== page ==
Many scientists are studying the various direct and indirect ways that humans are able to transmit the COVID-19 virus, from respiratory transmission to touching a contaminated surface.
Peter Raymond, a professor of ecosystem ecology at the Yale School of the Environment (YSE), is leading a research project that will determine if the virus is present in streams and rivers, a first step to determine if it could then be transmitted through rivers and streams to humans — perhaps through the inhalation of aerosols generated by contaminated waters.
In an interdisciplinary study, funded by the National Science Foundation, the Yale study will sample streams and rivers in impacted areas of Connecticut for the presence of the virus. If they find that the virus is present, Raymond says, a likely next step would be to determine if it can be transmitted to humans.
“This is a first step, to see if we’re able to find the virus in rivers and streams, under what flow conditions and stream temperatures they are found, and other related questions,” said Raymond. “While we won’t be assessing the potential transmission in any way, if the virus is found that would be a logical follow up.”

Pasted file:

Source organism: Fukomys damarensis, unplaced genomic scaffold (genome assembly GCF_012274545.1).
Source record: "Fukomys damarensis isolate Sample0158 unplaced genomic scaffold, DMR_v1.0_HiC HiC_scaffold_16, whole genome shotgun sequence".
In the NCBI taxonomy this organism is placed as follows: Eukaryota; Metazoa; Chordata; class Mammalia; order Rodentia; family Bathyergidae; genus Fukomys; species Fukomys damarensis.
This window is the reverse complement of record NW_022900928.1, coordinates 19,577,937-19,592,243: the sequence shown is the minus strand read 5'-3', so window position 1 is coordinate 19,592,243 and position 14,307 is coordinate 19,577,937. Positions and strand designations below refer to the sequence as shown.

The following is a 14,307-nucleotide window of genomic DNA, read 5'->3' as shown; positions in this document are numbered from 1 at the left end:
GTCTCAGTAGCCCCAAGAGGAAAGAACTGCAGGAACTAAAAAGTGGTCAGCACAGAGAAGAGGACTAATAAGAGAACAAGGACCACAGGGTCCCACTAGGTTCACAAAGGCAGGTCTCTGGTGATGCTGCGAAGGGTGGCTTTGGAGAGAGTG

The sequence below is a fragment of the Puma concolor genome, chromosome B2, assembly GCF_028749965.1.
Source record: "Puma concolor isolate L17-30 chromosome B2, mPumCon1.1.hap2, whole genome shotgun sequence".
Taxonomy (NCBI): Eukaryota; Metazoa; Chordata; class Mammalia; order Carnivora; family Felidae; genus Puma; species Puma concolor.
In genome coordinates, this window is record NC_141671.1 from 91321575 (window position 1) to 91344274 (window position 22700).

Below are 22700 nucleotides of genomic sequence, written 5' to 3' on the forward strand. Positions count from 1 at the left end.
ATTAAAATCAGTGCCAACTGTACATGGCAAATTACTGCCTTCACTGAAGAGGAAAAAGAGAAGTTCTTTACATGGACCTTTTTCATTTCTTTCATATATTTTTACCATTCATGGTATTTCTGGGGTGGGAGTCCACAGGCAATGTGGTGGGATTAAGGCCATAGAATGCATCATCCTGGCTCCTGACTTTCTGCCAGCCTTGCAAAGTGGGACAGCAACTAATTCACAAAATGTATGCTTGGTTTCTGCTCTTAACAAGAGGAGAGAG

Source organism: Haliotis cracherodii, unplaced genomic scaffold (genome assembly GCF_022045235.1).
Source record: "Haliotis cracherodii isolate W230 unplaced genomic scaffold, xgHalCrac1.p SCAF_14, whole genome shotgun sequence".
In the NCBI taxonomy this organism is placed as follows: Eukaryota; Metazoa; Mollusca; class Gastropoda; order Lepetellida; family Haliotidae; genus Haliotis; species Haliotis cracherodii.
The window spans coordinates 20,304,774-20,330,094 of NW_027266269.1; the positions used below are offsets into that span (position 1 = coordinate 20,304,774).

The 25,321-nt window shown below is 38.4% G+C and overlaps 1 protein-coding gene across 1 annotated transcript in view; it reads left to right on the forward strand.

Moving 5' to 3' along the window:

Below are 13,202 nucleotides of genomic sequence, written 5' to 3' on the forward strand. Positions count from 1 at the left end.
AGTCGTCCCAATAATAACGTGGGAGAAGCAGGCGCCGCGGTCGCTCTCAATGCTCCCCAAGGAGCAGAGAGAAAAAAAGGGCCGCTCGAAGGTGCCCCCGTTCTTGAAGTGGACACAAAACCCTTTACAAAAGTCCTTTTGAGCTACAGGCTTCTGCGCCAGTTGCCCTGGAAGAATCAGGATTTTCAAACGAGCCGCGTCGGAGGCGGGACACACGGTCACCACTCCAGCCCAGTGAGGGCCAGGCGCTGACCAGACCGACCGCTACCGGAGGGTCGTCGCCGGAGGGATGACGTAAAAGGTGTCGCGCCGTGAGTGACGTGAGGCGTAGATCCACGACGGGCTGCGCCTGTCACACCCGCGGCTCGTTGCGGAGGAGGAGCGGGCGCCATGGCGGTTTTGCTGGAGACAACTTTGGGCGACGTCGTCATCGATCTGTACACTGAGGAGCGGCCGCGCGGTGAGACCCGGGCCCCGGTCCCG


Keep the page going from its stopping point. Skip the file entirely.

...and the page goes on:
Research on past coronaviruses and other pathogenic viruses has shown that they can be delivered to waterways via wastewater effluent and urban runoff, particularly when heavy rainstorms cause untreated wastewater to overflow from sewer systems.
Earlier studies on the coronavirus associated with the SARS epidemic in 2003 showed that its infectious viral particles were able to survive up to 10 days in warm tap water and longer in cold tap water systems, and were also found in sewage.
Raymond has also led research that shows the potential for Legionnaires’ Disease to be transmitted through aerosol production and streams.
The new study is funded by the National Science Foundation’s Rapid Response Research (RAPID) funding mechanism, which supports short proposals that attempt to advance the understanding of science policy.
Collaborators will include Julie Zimmerman, professor of green engineering at YSE, and researchers from the Yale School of Engineering & Applied Science, the School of Public Health, the Department of Ecology & Evolutionary Biology, and the U.S. Geological Survey.
For the study, which will continue through early summer, the researchers are collecting multiple water samples from five rivers and streams in Connecticut, particularly during the immediate aftermath of heavy rains since those are the periods when sewage and traces of sewage can make it to streams and rivers.
Those sites include two separate locations on the Connecticut River, near the cities of Hartford and Springfield, Massachusetts, where there is a history of raw sewage releases into the river during heavy storms.